The more I cook, the more I realise that there’s nothing really new under the sun, just different fads and new ways of presentation. The spirit of generosity, the love of sharing, and the conviviality that comes from eating a great meal is however, timeless.

If you would like to be part of this project and share your recipes with us, please let me know, I’d love your input. You will be credited as the author of the recipe and you will be sharing your food with a lot of people who are intent on feeding their family well.

Happy cooking and enjoy the meals!



33 thoughts on “About the Recipes”

  1. sandra

    i would love if you could help set up routine
    3 kid ranging from 14 13 10 2 adults

    average food bill $500.00 fortnight
    with going to super market every third day

    on today tonight you said you do a stocktake of your pantry etc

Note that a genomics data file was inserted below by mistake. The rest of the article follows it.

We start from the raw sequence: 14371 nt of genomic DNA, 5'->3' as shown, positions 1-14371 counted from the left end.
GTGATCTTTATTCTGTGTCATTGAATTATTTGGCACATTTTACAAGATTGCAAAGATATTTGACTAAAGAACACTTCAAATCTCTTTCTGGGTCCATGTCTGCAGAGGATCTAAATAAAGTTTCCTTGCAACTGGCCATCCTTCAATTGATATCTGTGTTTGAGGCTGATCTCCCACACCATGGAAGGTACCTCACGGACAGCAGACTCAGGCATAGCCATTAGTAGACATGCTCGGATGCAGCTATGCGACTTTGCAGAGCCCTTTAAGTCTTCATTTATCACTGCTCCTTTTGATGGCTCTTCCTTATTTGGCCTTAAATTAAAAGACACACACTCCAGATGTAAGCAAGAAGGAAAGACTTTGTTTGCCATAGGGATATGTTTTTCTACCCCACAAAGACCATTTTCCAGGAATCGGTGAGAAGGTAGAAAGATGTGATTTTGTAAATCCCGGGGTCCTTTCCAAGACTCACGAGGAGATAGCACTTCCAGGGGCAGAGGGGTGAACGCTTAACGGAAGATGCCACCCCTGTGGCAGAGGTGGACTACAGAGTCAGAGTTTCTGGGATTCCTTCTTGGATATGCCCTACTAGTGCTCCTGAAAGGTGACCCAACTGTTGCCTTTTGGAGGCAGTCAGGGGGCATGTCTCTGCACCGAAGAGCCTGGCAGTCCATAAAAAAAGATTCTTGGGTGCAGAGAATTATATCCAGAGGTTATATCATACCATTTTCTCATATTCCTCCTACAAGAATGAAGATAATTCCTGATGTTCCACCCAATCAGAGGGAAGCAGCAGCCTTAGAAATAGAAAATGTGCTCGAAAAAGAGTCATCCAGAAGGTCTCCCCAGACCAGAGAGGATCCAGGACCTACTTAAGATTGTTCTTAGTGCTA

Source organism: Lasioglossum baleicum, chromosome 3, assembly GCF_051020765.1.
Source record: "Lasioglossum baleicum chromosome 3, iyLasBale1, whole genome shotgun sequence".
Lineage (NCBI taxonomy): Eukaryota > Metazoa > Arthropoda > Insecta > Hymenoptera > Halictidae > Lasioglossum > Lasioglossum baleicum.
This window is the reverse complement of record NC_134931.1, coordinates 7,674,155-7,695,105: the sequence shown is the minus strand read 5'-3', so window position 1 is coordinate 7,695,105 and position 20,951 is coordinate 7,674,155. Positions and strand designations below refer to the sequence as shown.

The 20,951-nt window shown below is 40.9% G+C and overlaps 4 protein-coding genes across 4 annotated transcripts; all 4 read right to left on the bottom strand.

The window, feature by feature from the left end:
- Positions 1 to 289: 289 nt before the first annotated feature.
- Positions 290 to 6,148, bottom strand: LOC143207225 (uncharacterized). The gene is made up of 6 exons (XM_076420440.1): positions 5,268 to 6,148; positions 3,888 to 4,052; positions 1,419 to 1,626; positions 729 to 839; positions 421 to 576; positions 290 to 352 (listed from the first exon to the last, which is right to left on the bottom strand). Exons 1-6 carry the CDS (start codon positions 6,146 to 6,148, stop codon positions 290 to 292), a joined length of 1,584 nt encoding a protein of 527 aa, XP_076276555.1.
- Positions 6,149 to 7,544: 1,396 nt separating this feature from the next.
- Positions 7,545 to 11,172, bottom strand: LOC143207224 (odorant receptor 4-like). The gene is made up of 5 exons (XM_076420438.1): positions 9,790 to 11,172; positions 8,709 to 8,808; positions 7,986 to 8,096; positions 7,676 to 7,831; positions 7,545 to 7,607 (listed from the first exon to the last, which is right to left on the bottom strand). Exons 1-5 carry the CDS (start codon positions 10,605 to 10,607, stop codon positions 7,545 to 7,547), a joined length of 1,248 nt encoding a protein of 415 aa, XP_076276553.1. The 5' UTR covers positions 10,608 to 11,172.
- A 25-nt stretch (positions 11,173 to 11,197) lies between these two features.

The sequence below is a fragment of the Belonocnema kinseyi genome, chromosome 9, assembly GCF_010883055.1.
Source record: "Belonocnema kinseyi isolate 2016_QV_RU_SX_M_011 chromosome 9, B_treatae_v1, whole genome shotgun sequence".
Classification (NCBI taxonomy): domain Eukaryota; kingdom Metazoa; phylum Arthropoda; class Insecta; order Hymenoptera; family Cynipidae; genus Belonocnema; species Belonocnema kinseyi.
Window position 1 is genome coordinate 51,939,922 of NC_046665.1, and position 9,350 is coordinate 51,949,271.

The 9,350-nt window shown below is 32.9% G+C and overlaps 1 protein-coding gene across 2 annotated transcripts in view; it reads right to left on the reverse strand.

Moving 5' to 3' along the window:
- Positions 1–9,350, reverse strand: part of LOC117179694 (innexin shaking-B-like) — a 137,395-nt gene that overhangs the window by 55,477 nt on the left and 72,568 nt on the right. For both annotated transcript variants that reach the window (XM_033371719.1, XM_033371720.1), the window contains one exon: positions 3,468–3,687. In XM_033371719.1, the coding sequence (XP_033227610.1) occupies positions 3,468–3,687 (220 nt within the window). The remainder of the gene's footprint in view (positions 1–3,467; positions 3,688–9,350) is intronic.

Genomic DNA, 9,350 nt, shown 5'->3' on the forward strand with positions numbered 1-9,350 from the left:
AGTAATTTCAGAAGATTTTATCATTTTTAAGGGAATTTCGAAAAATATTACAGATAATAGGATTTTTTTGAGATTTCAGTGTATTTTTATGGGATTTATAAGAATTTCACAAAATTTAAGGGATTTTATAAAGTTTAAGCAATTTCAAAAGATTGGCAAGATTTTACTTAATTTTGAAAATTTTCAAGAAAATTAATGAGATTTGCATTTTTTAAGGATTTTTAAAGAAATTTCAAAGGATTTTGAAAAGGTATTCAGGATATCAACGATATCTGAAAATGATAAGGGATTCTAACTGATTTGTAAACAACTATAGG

can you please help

      1. I’m about 1 1/2 years late on replying to this, but, where did these menu plans show up on please? Thank you.

        Saw you again on Today Tonight last night and every time I see you, am ever so happy for you.

        Such a lovely lady. You deserve all the niceness in the world, Sandra.

        Big hugs, mate 🙂

    1. In regards to the stocktake query above, I did a fortnightly grid if you like on Excel which I listed “Breakfast”, “Lunch”, “Afternoon Tea”, “Dinner” and “Dessert” down the left side of the page. Then at the top I put Mon, Tues, Wed etc. for the fortnight. We then do a stocktake as well of our freezer, fridge and pantry items (as well as laundry stuff as I include this in our fortnightly shop) and try and base meals for dinners around the items we currently have in stock. Then we go onto the website I mentioned earlier (or this site would be brilliant) and select the remaining dinners we require on our menu and compile a shopping list for the ingredients not currently in the house. Any additional money we have spare after getting the essential ingredients on our list tends to go on school lunch extras (muesli bars; chippes; etc.) We also shopped around to find the cheapest suppliers of milk, eggs, etc. as sometimes the supermarkets charge more than fruit & vegie shops. Hope this helps 🙂